- Z. An, H. Wang, P. Song, M. Zhang, X. Geng, and M. H. Zou, “Nicotine-induced activation of AMP-activated protein kinase inhibits fatty acid synthase in 3T3L1 adipocytes: a role for oxidant stress,” Journal of Biological Chemistry, vol. 282, no. 37, pp. 26793–26801, 2007.
- Y. L. Huang, S. H. Loke, C. C. Hsu, and W. F. Chiou, “(+)-Vitisin A inhibits influenza A virus-induced RANTES production in A549 alveolar epithelial cells through interference with Akt and STAT1 phosphorylation,” Planta Medica, vol. 74, no. 2, pp. 156–162, 2008.
- K. T. Ku, Y. L. Huang, Y. J. Huang, and W. F. Chiou, “Miyabenol A inhibits LPS-induced NO production via IKK/IκB inactivation in RAW 264.7 macrophages: possible involvement of the p38 and PI3K pathways,” Journal of Agricultural and Food Chemistry, vol. 56, no. 19, pp. 8911–8918, 2008.
- Y. L. Huang, W. J. Tsai, C. C. Shen, and C. C. Chen, “Resveratrol derivatives from the roots of Vitis thunbergii,” Journal of Natural Products, vol. 68, no. 2, pp. 217–220, 2005.
- L. L. Lin, C. Y. Lien, Y. C. Cheng, and K. L. Ku, “An effective sample preparation approach for screening the anticancer compound piceatannol using HPLC coupled with UV and fluorescence detection,” Journal of Chromatography B, vol. 853, no. 1-2, pp. 175–182, 2007.
- S. C. Peng, C. Y. Cheng, F. Sheu, and C. H. Su, “The antimicrobial activity of heyneanol A extracted from the root of taiwanese wild grape,” Journal of Applied Microbiology, vol. 105, no. 2, pp. 485–491, 2008.
- I.-M. Chung, M.-A. Yeo, S.-J. Kim, and H.-I. Moon, “Neuroprotective effects of resveratrol derivatives from the roots of Vitis thunbergii var. sinuate against glutamate-induced neurotoxicity in primary cultured rat cortical cells,” Human and Experimental Toxicology, vol. 30, no. 9, pp. 1404–1408, 2011.
- C. K. Wang, L. G. Chen, C. L. Wen et al., “Neuroprotective activity of vitis thunbergii var. taiwaniana extracts in vitro and in vivo,” Journal of Medicinal Food, vol. 13, no. 1, pp. 170–178, 2010.
- W. F. Chiou, C. C. Shen, C. C. Chen, C. H. Lin, and Y. L. Huang, “Oligostilbenes from the roots of Vitis thunbergii,” Planta Medica, vol. 75, no. 8, pp. 856–859, 2009.
- S. C. Yang, Studies on the Chemical Constituents of the Stems of Vitis thunbergii Sieb. et Zucc, M.S. thesis, China Medical University, Taichung, Taiwan, 2005.
- J. M. Wu, Z. R. Wang, T. C. Hsieh, J. L. Bruder, J. G. Zou, and Y. Z. Huang, “Mechanism of cardioprotection by resveratrol, a phenolic antioxidant present in red wine (Review),” International journal of molecular medicine, vol. 8, no. 1, pp. 3–17, 2001.
- H. Berrougui, G. Grenier, S. Loued, G. Drouin, and A. Khalil, “A new insight into resveratrol as an atheroprotective compound: inhibition of lipid peroxidation and enhancement of cholesterol efflux,” Atherosclerosis, vol. 207, no. 2, pp. 420–427, 2009.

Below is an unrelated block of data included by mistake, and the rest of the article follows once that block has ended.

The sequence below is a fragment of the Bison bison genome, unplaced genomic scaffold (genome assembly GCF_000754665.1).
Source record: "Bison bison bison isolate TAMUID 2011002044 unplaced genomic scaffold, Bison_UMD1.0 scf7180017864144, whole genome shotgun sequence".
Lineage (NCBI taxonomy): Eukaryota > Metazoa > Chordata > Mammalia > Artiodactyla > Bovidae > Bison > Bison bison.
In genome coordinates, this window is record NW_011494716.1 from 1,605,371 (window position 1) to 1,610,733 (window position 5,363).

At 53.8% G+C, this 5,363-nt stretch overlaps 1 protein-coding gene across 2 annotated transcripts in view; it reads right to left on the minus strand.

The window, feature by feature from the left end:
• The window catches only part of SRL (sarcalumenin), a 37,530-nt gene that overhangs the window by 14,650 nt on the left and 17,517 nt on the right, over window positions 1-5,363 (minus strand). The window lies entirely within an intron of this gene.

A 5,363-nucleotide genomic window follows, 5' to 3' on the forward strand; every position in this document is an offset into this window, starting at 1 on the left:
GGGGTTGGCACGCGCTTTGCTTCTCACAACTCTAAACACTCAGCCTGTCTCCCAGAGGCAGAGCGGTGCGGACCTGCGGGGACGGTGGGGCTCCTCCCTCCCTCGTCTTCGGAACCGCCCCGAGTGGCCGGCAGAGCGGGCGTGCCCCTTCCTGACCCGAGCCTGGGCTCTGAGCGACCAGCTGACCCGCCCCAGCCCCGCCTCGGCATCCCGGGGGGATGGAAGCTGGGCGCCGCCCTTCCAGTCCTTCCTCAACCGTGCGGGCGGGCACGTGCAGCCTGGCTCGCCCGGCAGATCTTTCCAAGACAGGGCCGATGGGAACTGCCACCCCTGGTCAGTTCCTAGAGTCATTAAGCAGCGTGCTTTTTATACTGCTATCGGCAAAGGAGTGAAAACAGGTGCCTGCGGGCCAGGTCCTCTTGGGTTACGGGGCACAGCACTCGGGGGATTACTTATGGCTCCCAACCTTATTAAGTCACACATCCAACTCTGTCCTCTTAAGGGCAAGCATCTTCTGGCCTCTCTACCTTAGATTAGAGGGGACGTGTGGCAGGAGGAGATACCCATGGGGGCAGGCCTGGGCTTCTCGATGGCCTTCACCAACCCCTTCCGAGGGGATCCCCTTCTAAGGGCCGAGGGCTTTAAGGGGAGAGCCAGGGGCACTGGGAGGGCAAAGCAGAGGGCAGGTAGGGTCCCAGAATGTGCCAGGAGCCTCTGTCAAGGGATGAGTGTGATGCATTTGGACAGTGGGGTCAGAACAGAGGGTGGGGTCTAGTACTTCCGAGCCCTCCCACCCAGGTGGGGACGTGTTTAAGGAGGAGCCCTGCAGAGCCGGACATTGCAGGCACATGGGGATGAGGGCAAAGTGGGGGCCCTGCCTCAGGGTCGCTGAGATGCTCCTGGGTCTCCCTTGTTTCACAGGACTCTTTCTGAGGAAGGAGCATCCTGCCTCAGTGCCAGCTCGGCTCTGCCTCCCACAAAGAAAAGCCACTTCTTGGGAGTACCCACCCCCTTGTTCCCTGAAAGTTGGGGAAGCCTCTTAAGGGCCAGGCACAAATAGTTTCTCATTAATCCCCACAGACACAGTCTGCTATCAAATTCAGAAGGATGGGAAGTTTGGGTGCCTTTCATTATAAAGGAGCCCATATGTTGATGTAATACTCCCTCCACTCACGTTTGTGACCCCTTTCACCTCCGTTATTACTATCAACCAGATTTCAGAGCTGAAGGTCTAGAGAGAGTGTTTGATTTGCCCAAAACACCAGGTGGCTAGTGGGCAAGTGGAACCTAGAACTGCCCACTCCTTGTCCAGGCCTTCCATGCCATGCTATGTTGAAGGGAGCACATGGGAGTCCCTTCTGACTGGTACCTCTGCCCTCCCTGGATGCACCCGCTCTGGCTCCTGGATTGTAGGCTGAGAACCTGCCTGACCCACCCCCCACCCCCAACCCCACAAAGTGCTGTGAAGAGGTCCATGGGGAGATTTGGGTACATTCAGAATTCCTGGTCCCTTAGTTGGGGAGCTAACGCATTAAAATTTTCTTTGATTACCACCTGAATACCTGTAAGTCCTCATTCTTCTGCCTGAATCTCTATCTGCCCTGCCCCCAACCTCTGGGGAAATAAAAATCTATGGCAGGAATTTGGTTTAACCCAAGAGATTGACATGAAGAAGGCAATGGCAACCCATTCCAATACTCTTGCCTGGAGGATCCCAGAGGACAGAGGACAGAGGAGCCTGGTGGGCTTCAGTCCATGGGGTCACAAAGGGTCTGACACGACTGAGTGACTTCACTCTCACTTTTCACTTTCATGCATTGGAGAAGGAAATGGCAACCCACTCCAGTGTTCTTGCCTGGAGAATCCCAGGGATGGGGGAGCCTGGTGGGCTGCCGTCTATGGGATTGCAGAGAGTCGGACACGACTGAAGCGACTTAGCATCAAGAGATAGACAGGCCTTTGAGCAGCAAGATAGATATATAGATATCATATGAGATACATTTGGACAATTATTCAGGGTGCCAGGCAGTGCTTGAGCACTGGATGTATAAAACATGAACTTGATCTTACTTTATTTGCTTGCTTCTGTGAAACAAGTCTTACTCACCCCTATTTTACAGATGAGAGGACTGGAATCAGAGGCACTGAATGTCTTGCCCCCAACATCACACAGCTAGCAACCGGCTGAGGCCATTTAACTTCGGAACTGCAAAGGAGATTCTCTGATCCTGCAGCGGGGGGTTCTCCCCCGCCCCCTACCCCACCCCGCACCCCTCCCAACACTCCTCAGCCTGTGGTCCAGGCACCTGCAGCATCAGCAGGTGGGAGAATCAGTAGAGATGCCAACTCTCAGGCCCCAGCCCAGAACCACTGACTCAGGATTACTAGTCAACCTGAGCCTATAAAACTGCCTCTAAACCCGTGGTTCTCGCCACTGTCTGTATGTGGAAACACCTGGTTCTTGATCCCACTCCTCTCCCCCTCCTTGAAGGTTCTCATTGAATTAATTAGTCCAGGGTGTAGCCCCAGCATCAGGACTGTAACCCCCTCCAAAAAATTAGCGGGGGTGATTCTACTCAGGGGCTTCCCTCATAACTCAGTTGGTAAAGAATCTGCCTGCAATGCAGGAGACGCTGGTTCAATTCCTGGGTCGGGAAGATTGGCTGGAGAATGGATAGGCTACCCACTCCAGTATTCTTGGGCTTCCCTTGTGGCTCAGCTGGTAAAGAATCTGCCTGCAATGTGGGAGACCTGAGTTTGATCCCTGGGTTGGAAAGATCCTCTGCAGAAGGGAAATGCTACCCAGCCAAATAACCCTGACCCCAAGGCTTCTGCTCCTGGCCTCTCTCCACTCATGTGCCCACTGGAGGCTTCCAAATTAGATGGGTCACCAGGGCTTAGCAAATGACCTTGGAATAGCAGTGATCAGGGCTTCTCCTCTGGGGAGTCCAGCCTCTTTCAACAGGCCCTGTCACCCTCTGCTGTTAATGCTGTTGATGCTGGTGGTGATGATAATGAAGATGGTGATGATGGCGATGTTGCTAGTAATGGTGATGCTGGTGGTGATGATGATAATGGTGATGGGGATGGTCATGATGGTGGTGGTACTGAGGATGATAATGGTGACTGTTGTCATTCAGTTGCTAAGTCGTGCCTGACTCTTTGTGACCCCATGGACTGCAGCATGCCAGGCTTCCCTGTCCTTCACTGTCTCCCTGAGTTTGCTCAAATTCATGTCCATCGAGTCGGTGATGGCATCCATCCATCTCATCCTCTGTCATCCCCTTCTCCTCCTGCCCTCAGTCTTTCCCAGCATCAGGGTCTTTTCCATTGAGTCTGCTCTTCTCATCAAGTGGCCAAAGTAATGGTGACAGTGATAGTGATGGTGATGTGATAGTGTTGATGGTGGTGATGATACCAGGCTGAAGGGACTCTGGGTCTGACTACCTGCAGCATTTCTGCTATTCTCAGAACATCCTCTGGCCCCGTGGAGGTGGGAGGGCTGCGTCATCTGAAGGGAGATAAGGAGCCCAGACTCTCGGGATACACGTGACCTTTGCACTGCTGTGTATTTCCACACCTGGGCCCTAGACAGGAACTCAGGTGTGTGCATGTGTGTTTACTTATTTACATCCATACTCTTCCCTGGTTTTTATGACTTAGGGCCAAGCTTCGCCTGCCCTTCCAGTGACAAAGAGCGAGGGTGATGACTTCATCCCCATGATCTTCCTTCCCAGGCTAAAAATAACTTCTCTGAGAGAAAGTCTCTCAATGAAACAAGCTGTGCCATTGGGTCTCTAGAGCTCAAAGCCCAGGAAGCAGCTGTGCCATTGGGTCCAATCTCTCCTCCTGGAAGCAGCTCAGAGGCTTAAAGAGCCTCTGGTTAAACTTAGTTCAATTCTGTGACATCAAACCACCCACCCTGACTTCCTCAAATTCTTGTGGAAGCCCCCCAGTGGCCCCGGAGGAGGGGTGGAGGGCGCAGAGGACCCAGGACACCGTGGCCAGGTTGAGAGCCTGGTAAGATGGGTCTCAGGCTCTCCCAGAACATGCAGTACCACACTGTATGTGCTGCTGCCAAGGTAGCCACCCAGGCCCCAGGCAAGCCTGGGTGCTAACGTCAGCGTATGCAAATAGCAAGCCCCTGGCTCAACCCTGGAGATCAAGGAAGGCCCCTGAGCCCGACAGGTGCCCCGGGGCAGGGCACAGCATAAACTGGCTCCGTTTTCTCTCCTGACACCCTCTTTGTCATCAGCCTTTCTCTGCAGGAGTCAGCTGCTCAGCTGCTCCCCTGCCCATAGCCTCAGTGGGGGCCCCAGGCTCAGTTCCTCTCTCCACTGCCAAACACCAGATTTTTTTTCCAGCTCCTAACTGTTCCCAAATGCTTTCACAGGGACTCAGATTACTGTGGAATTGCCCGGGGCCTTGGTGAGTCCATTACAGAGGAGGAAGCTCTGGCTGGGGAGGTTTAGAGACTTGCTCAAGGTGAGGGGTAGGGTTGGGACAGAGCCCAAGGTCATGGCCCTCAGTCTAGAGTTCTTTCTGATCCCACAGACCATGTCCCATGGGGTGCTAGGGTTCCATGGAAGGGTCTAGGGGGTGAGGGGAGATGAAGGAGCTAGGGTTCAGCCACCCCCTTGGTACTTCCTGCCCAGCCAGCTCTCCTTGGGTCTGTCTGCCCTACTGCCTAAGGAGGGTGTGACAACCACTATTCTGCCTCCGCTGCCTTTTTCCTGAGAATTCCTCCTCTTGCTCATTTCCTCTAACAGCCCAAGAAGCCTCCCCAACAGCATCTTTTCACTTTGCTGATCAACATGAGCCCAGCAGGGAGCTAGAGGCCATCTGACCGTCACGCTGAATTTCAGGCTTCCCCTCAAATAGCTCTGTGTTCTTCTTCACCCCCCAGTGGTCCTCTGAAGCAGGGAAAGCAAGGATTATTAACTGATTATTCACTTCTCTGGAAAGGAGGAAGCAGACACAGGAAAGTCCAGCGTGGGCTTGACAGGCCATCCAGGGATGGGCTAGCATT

- V. R. Ramprasath and P. J. H. Jones, “Anti-atherogenic effects of resveratrol,” European Journal of Clinical Nutrition, vol. 64, no. 7, pp. 660–668, 2010.
- S. Das, G. A. Cordis, N. Maulik, and D. K. Das, “Pharmacological preconditioning with resveratrol: Role of CREB-dependent Bcl-2 signaling via adenosine A3 receptor activation,” American Journal of Physiology, vol. 288, no. 1, pp. H328–H335, 2005.
- S. Das and D. K. Das, “Resveratrol: a therapeutic promise for cardiovascular diseases,” Recent Patents on Cardiovascular Drug Discovery, vol. 2, no. 2, pp. 133–138, 2007.
- R. I. Kirk, J. A. Deitch, J. M. Wu, and K. M. Lerea, “Resveratrol decreases early signaling events in washed platelets but has little effect on platelet aggregation in whole blood,” Blood Cells, Molecules, and Diseases, vol. 26, no. 2, pp. 144–150, 2000.
- U. R. Pendurthi, J. T. Williams, and L. V. M. Rao, “Resveratrol, a polyphenolic compound found in wine, inhibits tissue factor expression in vascular cells: a possible mechanism for the cardiovascular benefits associated with moderate consumption of wine,” Arteriosclerosis, Thrombosis, and Vascular Biology, vol. 19, no. 2, pp. 419–426, 1999.
- R. Zini, C. Morin, A. Bertelli, A. A. E. Bertelli, and J. P. Tillement, “Effects of resveratrol on the rat brain respiratory chain,” Drugs under Experimental and Clinical Research, vol. 25, no. 2-3, pp. 87–97, 1999.
- M. Jang and J. M. Pezzuto, “Cancer chemopreventive activity of resveratrol,” Drugs under Experimental and Clinical Research, vol. 25, no. 2-3, pp. 65–77, 1999.
- P. S. Ray, G. Maulik, G. A. Cordis, A. A. E. Bertelli, A. Bertelli, and D. K. Das, “The red wine antioxidant resveratrol protects isolated rat hearts from ischemia reperfusion injury,” Free Radical Biology and Medicine, vol. 27, no. 1-2, pp. 160–169, 1999.
- S. K. Manna, A. Mukhopadhyay, and B. B. Aggarwal, “Resveratrol suppresses TNF-induced activation of nuclear transcription factors NF-κB, activator protein-1, and apoptosis: potential role of reactive oxygen intermediates and lipid peroxidation,” Journal of Immunology, vol. 164, no. 12, pp. 6509–6519, 2000.